The Pursuit of Normal
"What are these two bumps on the front of her?"
Eli was thoroughly inspecting one of his favorite new toys. Jason's folks had scoured the Greater Dallas Area in search of a Wonder Woman action figure... procuring Wonder Woman Collector's Edition Barbie instead.
Wonder Woman Barbie has it all. The Shield. The Sword. The Golden Lasso of Truth.
"Ummm...those are part of her Super Hero uniform."
That works. After all, he's only three.
Recently there was a discussion in one of my breast cancer support groups about navigating daughters through puberty. And although that is (thankfully) years in the future for us, I can't help but wonder. Will I remember to prepare them, emotionally and logistically, for their monthly cycle when I haven't had mine in years? Will they be comfortable talking with me about breast development and bras when they have no memory of me with my own? Will they be embarrassed of me...my body, my lymphedema sleeve...at school activities?
Will they wish for a normal mom?
Occasionally I'm hit with these waves of idealizing Normal. Oddly enough, our Great Pyrenees rescue, Ruby, is to blame...errrrr, thank...for the present wave.
We adore her, but it turns out we have inherited a host of untreated medical issues. So we collaborate with her veterinarian (AKA my NewBestFriend) to diagnose and treat these in order of severity. And in the mean time, Ruby rests. And rests. And rests.......
Ruby is resting.... When Ruby is better she will play with us....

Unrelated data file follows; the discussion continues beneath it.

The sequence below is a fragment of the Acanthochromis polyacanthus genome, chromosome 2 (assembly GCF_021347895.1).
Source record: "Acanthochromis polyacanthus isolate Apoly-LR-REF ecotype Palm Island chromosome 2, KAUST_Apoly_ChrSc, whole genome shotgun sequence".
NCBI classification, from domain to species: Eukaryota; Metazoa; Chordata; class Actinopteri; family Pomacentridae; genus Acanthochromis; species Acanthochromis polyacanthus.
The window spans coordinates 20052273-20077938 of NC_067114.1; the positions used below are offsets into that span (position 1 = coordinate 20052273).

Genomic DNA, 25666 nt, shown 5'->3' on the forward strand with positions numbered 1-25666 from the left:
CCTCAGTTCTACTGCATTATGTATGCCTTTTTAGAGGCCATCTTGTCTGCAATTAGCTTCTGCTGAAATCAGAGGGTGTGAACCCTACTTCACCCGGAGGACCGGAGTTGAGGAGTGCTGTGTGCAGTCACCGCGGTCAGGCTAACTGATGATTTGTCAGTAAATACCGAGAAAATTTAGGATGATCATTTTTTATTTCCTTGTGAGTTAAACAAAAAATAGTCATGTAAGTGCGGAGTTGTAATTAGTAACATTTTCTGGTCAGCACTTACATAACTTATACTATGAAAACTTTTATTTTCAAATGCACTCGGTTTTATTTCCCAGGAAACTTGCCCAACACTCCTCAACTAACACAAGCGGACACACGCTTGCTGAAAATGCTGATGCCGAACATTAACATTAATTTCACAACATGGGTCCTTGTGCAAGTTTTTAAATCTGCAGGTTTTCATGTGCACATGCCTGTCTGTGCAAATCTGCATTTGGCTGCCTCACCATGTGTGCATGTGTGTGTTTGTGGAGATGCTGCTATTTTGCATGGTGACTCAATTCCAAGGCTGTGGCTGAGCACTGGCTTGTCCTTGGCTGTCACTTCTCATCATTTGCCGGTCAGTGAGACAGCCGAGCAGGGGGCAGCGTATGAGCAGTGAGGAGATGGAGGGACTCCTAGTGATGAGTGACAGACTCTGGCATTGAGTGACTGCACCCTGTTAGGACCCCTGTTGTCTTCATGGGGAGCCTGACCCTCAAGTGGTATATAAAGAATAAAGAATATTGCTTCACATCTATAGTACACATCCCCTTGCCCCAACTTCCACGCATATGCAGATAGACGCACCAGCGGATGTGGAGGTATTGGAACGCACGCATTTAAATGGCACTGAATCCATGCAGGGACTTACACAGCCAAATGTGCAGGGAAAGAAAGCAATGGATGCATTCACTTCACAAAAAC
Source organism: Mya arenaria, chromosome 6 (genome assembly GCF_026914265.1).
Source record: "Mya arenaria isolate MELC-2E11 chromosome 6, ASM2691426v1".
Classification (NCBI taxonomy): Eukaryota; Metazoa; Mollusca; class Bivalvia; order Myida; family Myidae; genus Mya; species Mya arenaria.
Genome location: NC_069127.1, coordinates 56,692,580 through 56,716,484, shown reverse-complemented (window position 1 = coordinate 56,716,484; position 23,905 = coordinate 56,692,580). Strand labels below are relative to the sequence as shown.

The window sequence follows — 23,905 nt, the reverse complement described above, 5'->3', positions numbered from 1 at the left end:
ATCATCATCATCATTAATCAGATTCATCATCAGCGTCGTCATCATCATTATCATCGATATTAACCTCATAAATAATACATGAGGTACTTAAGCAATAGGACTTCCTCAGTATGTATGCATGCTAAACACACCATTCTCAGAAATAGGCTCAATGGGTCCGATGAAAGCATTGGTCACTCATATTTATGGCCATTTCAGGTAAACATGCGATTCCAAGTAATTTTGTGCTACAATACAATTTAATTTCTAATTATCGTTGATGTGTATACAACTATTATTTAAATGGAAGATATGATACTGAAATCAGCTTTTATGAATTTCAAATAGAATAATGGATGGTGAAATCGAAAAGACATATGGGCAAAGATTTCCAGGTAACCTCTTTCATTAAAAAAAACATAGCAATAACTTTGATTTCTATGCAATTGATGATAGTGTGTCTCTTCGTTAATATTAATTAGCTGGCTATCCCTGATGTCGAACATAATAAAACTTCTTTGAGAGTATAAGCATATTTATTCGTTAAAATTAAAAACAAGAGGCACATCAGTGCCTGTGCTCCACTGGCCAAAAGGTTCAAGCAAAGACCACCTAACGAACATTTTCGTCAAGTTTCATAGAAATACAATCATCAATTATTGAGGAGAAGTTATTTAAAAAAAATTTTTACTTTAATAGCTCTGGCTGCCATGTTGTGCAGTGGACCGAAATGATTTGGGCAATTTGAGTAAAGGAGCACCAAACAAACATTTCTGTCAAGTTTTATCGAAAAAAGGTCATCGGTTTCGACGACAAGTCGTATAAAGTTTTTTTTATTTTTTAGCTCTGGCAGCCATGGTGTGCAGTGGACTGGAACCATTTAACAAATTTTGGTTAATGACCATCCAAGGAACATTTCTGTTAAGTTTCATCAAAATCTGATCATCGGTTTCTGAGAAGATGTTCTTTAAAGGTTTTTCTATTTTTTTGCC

Hearing these comments from my children, who only recently spent a year hearing and saying the exact same things about their own Mama during chemotherapy and recovery, has been hard. Like hard hard.
So I did what any rational Mom would do.
Bought them a puppy.
(If my mom is reading this post, she is probably choking on her coffee and planning an intervention by this point...)
We drove two hours to Walla Walla to adopt Mimi, a lab mix, from the shelter there. It turns out she had a lot more mix than lab, and had intense herding instincts. She was super mouthy, nipping non stop at all of us, particularly Eli. Ultimately, the kids cowered on the sofa or hid in their rooms with the doors closed, screaming and crying "Take her back! Take her back!"
Mimi lived in the Pink Door House for about 16 hours.
We found a lovely (childless) couple in Soap Lake, who work from home, to offer her all of the love and training she needs.
Adopting a puppy was a decision driven by guilt and impulse. In the end, the consequences weren't serious. We wasted a bit of time and money. But most importantly, none of our children were actually hurt, and Mimi ended up in a safe and loving home. The entire family has a greater appreciation for our loving, mellow Ruby.
It was a reminder to me that Normal can't be bought in a store.
Or rescued from a shelter.
For the year 2015, Inflammatory Breast Cancer wrote our story. That chapter can't be erased. And now, with several weekly medical appointments, lifelong maintenance therapy, and side effects like lymphedema, IBC remains a main character.
I have to try and accept that we can't offer our kids Normal. Jason frequently reminds me that this is our Normal. With that, I can hope that we teach them to face challenges with grace and tenacity. That we role model "For Better or For Worse." That they learn to find joy in everyday moments.
Every six months I am scanned for reoccurrence of my cancer. Each clear scan is a small promise that I will continue to survive. That I will have the privilege of embarrassing my children through puberty, possibly beyond.
And in the end, I suppose there is something genuinely Normal about that.